Sergio Bernales wrote:Okay, the sol is hitting 3.45 to the dollar. Looks like 3.5 is in sight. My thought is maybe it should start to stabilise around now that there has been an interest rate hike in the US, but with all the instability in the world economy, we might be looking at 3.60 or 3.70... good for US tourists and those whose income is dollars.
Interest rate hikes only make the Dollar stronger,not weaker. The real reason for Dollar strength is the lower price of oil. The lower oil goes, the higher the Dollar.
Well, of course it's true that higher interest rate usually support a currency or can push its exchange rate higher, but market sentiment often has a much bigger effect. I'd have thought the ending of quantitative easing in late 2014 was probably the single biggest factors in the dollar's rise. If you chart the dollar's exchange rate against a basket of currencies from the Fed announcement, the dollar's rise pretty much starts then. In the US, the recent interest rate rise was expected, so the dollar had already risen substantially. Its rise since interest rates went up hasn't been particularly impressive. http://www.bloombergview.com/quicktake/ ... asing-tapehttp://www.jdavidstein.com/currency-exchange.htmlhttp://money.cnn.com/2014/09/29/investi ... year-high/
If the market expects another rise in US interest rates, then the dollar will start to rise long before interest rates do, as long as investors expect the economy to grow strongly, or if they expect the rest of the world to do even worse than the States. This is another factor in dollar strength, turbulence in the world economy. As the world reserve currency, the dollar is a safe haven for difficult times. The eurozone is fragile, China is in trouble, many other emerging economies, like Brazil, South Africa, Turkey, are in trouble. So naturally investors looks for a safe place to park their money, the US, which in turn pushes up the currency.
As for the low price of oil making the dollar stronger, it can do, but the relationship is no longer causal. In effect, what happened in the past is the low price of oil made gasoline cheaper for US consumers and businesses that use a lot of fuel, such as transport, so this gave consumers more disposable income to spend on other goods and services which would then help the economy, while it also created savings for businesses that used lots of fuel, meaning they could give higher payouts to investors, or invest more. The US also imported lots of its oil, a low oil price meant spending a lot less on imports and so a virtuous circle.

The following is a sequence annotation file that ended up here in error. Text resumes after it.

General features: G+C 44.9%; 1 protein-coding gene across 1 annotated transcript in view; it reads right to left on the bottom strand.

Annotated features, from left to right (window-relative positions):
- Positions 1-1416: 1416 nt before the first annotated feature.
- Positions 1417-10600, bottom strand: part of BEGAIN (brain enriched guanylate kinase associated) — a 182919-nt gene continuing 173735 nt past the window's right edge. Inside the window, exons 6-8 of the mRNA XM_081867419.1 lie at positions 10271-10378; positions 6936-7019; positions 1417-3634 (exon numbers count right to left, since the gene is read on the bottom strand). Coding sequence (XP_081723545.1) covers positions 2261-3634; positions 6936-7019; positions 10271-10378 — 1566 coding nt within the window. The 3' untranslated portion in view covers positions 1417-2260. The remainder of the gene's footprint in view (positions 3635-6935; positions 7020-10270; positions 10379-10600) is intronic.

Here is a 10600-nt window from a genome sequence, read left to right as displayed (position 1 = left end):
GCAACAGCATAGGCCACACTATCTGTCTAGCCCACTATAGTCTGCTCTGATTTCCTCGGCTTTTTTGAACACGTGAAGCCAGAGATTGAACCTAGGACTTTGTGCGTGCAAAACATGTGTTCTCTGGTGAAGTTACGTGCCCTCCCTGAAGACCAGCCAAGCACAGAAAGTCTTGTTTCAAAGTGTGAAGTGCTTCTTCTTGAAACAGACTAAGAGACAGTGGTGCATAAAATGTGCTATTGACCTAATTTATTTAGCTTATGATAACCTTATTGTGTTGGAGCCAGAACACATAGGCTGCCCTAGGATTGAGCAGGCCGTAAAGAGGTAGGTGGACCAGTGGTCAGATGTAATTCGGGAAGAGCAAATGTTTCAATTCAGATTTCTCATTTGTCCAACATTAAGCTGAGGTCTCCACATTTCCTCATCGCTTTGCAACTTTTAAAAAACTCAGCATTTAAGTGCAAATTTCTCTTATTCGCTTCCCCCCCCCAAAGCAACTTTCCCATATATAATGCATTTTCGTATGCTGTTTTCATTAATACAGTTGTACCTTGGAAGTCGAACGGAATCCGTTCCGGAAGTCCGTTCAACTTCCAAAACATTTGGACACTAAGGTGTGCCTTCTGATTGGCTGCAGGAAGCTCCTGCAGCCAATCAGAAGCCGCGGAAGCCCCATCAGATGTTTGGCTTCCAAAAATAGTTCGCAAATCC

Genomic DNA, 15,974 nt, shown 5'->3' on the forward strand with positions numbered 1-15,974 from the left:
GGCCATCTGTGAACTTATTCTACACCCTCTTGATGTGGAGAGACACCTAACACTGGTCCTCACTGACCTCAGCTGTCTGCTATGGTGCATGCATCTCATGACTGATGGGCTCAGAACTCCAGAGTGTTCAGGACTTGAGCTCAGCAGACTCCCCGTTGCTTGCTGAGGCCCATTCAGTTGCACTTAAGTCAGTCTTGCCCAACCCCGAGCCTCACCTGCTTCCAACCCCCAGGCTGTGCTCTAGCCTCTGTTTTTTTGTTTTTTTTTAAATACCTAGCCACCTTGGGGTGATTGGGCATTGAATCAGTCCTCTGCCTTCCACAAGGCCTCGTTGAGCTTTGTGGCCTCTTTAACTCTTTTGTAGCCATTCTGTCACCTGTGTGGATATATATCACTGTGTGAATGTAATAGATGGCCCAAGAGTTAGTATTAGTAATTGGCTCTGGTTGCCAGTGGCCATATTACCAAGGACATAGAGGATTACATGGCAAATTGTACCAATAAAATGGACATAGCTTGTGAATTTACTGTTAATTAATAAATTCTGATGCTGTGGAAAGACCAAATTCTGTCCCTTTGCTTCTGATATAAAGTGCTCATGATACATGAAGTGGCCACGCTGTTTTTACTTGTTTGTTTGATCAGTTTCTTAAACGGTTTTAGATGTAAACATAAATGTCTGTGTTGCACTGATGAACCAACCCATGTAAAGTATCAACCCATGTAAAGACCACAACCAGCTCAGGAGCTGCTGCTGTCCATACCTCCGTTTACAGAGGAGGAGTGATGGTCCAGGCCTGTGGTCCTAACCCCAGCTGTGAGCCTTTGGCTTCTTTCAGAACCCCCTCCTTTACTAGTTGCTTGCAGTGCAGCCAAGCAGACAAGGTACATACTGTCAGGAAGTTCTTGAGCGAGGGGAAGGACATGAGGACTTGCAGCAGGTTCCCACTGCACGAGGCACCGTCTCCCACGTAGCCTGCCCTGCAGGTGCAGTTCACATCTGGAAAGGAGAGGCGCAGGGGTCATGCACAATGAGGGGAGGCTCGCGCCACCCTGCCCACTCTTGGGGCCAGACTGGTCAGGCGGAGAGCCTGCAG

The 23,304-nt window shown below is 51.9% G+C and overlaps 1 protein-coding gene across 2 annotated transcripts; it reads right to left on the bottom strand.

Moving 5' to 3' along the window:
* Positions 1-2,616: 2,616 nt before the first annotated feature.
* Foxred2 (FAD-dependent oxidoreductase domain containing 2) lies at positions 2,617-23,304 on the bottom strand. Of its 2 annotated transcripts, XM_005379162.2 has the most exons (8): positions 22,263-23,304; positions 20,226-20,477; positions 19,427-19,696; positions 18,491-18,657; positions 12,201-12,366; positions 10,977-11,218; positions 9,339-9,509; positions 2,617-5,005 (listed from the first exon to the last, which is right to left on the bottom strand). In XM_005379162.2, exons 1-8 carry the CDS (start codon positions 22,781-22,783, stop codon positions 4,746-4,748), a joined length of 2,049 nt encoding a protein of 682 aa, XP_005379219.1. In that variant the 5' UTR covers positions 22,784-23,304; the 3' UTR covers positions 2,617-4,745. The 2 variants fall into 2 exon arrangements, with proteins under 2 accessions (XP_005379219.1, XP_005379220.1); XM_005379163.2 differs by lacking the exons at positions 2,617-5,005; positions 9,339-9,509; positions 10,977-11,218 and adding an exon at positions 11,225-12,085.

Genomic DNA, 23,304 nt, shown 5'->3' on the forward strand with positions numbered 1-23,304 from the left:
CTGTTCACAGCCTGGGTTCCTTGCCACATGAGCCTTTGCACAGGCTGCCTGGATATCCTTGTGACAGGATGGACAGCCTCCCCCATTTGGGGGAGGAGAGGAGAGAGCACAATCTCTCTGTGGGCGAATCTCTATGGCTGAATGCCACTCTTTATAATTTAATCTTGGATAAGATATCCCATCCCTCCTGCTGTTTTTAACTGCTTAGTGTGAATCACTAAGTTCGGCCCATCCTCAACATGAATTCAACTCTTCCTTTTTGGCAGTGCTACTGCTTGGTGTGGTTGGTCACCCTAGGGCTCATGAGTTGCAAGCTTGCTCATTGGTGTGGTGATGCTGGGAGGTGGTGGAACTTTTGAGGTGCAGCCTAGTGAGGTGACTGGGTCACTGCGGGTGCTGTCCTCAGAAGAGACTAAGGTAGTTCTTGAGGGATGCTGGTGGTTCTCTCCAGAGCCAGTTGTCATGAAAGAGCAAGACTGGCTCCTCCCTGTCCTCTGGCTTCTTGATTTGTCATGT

However, recently there's a lot of evidence that after the financial crisis and the boom in shale oil production, the persistent low oil price could potentially seriously damage the US economy, as large chunks of US manufacturing is now involved in the oil industry. Moreover, many big banks have lent tens of billions to the industry and as so much money has been invested by business that the effect on their balance sheets could infect other areas of activity. Also as America is now a large producer of oil, the benefits of a lower price are less than for those countries that are big importers of oil, such as India, which has greatly benefited from the recent price falls. The articles below sum it up really well.
"At the start of 2015, JPMorgan, a bank, reckoned that cheap oil would boost GDP by around 0.7%—a boost to consumers’ purchasing power equivalent to 1% of GDP, offset by a smaller drag from weaker oil-industry investment. It now reckons the outcome was between a contraction of 0.3% and a boost of a measly 0.1%. Consumers may have saved more of the windfall than had seemed likely and the share of oil-related capital spending in total business investment in America, which had steadily risen for years, has fallen by half."
"As prices have tumbled, so has investment. Projects worth $380 billion have been put on hold. In America spending on fixed assets in the oil industry has fallen by half from its peak. The poison has spread: the purchasing managers’ index for December, of 48.2, registered an accelerating contraction across the whole of American manufacturing."http://www.economist.com/news/leaders/2 ... raid-cheaphttp://www.economist.com/news/briefing/ ... bal-growth